I haven't attended a concert in the relatively new series of "Tea and Symphony" before and not found the format of a seventy minute concert without interval enticing, particularly as it consisted of three relatively straightforward works and one very complex one.

James Ehnes © Benjamin Ealovega
James Ehnes
© Benjamin Ealovega

Two Mozart rondos bracketed the Serenade for Wind Instruments by Richard Strauss. The first, K269 in B flat, was written by the 20 year old prodigy in 1776 as a replacement finale for his first Violin Concerto as requested by Neapolitan violinist Antonio Brunetti, although it's the original finale that has stood the test of time. This rondo has a rhythmical quality and the subtle interplay between the violin and strings was a noticeable feature that gave it status as a stand alone piece. Doubled horns and oboes played their part in supporting the soloist/ director James Ehnes, who highlighted the work's playful character.

The second Rondo in C was also written for Brunetti but as an individual piece for a reception given by Archbishop Collaredo for his father. It is etched in history that Collaredo also terminated Mozart's employment in a famously abrupt manner! 

Written for the same combination of instruments but in quite a different character, this Rondo is graceful, with a relaxed charm, ending unusually with the solo instrument asking an unanswered question. Again the soloist, playing on a Marsick Stradivarius elegantly brought out the music's meaning.

Mozart did not get on with Brunetti,which is hardly surprising since he constantly slated his friend Joseph Leutgeb's horn playing,admittedly playfully,and didn't think much of any flautist.The difference,however,is that he appreciated Brunetti's musical ability but ,though hardly a paragon of virtue himself,objected to his morals and particularly his treatment of members of the fairer sex.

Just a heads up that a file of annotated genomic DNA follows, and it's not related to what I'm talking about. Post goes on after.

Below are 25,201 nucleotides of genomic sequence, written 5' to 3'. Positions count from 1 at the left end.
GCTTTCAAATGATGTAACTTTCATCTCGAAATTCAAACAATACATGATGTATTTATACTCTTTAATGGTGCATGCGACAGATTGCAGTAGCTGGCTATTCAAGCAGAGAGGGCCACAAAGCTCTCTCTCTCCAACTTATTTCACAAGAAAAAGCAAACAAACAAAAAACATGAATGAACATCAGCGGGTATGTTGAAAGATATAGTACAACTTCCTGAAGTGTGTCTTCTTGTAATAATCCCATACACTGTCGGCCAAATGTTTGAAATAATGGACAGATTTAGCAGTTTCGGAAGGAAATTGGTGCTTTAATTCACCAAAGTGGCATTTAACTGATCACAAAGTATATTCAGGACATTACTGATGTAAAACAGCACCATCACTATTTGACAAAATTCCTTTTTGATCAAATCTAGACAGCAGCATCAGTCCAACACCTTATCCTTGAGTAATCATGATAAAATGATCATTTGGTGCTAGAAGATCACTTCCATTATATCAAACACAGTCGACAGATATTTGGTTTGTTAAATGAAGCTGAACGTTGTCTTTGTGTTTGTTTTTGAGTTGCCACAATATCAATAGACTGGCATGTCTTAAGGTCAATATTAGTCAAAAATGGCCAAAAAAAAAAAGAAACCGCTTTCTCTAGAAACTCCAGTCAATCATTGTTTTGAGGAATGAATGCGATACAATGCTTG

Richard Strauss composed his Serenade for Winds at the age of 17 and maintained a soft spot for it throughout his life. Scored for paired flutes, oboes, clarinets and bassoons, with four horns and contrabassoon, it is a relaxed piece which starts slowly with chords reminiscent of Wagner. It's interesting to note that Strauss' father, Franz, took pains to warn his son of having his music contaminated by that of Wagner! 

Other melodies develop which are more characteristic of the composer's later style and even presage his bent for storytelling. On the whole, it flowed beautifully here, helped by some intricate and accurate playing.

60 years later, Strauss embarked on Metamorphosen, an expansive work for string orchestra, with its title referring to Goethe's concept of changes to his mindset reflected in his literary works over the progress of his life. Written around the time of his famous Four Last Songs, it is probably influenced by Schoenberg's Transfigured Night in its development of a basic "chamber" work into a larger form. It would seem that Strauss hadn't followed his father's wishes to the letter as the slow introduction again had Wagnerian resonances. These were soon lost as the work became more dramatic in character with rapidly repeated major-minor modulations then subsiding into an ethereal quality. The well known reference to Beethoven's Eroica funeral march was not at all intrusive (Strauss maintained it was accidental) and the music flowed with sad undertones.

"In Memoriam" was written on the score near the ending and, although the piece was commissioned, it clearly represents a passage of the composer's life and his reactions to changes in musical form which were anathema to him. The orchestra again shone under Ehnes' direction so that the character of a difficult piece came over clearly.

There was great contrast and variety in this short concert which gave an overall warm feeling that was generously appreciated.